How Home Capital’s Melt-Down Can Affect House Sales In Canada

Home Capital, a Toronto–based alternatively mortgage lender few months back hit a huge melt down some few months back causing total havoc on the housing markets and customers. After reaching a settlement with the Ontario Securities Commission, the company’s stock went up by 15 per cent.

But how will the company regain investor confidence and what will it have on the housing market and the Canadian economy with a deposit of close to $1 billion from its accounts. Could this affect mortgages in Toronto?

As most of us are aware some months back, the Ontario Securities Commission (OSC) allegedly accuse Home Capital of breaking insecurities. The company was accused of making “misleading disclosure” after uncovering the broker’s fraudulent behavior which Home Capital claimed are all unmerited allegations.

What’s more interesting is that these facts were allegedly fudged by these brokers way back in 2015. Customers then started emptying their money out of the company causing massive deficit in Home Capital’s liquidity. About a month ago, Home Capital announced that it had secured a $2 billion line of credit which evidently did little to appease concern. A significant portion of these $2 billion dollar line of credit has already been used up. Speculations have been around that Home Capital is looking at the big banks to refinance this loan.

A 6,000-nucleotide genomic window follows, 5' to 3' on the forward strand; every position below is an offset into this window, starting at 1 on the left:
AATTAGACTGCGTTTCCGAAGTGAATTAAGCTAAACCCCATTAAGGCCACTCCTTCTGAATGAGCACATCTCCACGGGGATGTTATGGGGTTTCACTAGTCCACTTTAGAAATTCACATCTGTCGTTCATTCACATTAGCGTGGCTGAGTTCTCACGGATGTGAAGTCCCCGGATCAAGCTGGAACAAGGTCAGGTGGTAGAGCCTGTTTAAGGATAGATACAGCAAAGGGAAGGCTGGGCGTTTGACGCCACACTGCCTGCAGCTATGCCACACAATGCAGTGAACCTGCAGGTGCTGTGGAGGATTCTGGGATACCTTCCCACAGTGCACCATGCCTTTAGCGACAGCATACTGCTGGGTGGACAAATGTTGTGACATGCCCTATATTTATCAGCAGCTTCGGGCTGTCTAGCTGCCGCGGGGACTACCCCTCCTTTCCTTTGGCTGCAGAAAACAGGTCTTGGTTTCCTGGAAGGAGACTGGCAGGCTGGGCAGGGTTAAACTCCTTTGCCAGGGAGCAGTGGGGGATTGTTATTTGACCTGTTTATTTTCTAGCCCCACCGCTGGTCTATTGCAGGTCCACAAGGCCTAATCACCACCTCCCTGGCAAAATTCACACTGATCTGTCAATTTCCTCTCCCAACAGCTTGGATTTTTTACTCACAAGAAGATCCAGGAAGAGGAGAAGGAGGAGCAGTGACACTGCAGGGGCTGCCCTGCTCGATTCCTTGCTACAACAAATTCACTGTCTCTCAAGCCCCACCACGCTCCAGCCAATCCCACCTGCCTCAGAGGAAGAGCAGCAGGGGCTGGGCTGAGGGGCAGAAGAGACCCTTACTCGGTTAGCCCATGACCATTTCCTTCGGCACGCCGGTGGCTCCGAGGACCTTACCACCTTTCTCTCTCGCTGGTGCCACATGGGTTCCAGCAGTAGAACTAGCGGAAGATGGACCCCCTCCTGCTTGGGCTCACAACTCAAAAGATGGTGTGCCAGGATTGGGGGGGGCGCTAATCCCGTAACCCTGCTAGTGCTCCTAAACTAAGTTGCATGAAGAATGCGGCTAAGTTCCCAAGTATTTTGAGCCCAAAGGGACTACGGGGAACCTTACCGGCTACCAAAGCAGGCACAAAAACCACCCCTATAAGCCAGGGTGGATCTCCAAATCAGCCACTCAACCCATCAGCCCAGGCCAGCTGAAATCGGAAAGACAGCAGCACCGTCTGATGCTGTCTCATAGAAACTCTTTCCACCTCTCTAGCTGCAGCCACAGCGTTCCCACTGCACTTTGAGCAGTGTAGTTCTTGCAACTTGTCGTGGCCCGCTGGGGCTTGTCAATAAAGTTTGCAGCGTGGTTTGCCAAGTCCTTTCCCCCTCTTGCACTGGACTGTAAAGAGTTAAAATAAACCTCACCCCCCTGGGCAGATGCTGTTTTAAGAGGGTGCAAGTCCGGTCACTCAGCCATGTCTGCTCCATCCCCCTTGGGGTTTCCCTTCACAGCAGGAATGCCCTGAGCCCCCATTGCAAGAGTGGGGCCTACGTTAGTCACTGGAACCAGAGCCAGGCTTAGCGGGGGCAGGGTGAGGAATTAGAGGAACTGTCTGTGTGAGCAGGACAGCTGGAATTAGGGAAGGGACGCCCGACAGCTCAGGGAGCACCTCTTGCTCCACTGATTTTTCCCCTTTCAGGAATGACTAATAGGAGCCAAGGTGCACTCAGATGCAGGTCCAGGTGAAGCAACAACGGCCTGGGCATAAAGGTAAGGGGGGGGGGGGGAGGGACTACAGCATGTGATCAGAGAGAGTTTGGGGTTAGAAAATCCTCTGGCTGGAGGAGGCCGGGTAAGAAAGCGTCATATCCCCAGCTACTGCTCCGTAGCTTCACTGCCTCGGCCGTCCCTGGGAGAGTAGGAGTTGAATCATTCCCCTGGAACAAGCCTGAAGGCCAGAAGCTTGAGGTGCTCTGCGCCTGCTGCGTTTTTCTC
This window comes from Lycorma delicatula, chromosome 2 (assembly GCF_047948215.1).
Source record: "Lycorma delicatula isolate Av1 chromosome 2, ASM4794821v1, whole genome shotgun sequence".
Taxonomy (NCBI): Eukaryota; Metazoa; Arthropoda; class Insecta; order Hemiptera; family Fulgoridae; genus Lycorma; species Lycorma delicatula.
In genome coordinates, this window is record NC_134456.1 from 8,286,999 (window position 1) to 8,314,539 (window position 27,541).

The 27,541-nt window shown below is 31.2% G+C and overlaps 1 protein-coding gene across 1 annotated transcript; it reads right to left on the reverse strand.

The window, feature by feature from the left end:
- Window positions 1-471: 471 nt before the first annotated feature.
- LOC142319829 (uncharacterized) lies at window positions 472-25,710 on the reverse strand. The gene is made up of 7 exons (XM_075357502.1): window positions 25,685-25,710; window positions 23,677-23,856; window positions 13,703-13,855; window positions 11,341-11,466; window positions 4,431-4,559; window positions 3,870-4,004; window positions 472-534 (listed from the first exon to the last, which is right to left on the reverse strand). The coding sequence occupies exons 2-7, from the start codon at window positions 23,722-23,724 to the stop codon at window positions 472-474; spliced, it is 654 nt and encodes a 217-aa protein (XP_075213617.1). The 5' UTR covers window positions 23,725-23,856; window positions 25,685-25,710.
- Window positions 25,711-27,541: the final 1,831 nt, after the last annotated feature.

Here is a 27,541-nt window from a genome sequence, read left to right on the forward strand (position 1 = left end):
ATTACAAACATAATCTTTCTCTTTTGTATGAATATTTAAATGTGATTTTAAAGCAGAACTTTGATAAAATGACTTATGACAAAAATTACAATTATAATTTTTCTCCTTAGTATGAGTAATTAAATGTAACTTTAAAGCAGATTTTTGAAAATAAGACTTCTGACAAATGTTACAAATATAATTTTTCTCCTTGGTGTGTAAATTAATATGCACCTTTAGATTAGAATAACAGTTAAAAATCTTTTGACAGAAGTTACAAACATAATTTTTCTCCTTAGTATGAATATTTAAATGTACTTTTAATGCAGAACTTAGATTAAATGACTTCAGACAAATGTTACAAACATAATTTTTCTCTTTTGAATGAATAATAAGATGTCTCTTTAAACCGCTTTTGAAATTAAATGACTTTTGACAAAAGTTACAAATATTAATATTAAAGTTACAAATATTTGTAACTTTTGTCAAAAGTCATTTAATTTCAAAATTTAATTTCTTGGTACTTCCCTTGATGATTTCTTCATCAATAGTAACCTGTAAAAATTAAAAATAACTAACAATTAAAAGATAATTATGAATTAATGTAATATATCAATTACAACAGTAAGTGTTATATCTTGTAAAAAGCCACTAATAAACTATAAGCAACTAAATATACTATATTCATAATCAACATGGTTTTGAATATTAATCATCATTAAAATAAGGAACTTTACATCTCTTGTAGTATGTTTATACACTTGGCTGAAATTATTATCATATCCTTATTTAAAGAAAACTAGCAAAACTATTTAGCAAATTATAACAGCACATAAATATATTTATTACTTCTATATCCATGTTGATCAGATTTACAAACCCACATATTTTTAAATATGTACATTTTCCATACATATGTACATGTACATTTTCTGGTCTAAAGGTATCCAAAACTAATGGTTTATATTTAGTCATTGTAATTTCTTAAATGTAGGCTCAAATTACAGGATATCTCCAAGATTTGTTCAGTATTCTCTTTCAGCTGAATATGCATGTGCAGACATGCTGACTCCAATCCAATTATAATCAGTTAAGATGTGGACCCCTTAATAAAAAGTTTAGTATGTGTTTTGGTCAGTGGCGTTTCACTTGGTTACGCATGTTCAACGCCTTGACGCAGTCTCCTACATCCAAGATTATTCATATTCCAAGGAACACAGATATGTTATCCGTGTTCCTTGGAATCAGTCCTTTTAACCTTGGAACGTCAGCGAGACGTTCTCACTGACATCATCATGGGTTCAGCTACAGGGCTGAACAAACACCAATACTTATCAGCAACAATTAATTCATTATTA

“This story has been of particular interest to brokers like myself who have been dealing B- lenders more as of late. Increasingly stringent criteria for mortgages, coupled with the ballooning prices of real estate have forced many of my clients to build relationships with a lender outside of the large federal institutions. Noted Atrina Kouroshnia, from the REW NEWS. “Any further potential problems could paralyze certain segments from entering the market entirely.

“With incomes in BC a paltry fraction of what it costs to purchase a home, debt has skyrocketed. Another piece by Global reported that household debt has grown by 80% since 2005. That’s $1.8 trillion, $1.2 trillion of which is mortgage loans. However, it is important to note that not of all this amount is outstanding. This amount includes values of untouched home lines that homeowners have placed on their home and are sitting empty,” she further noted.


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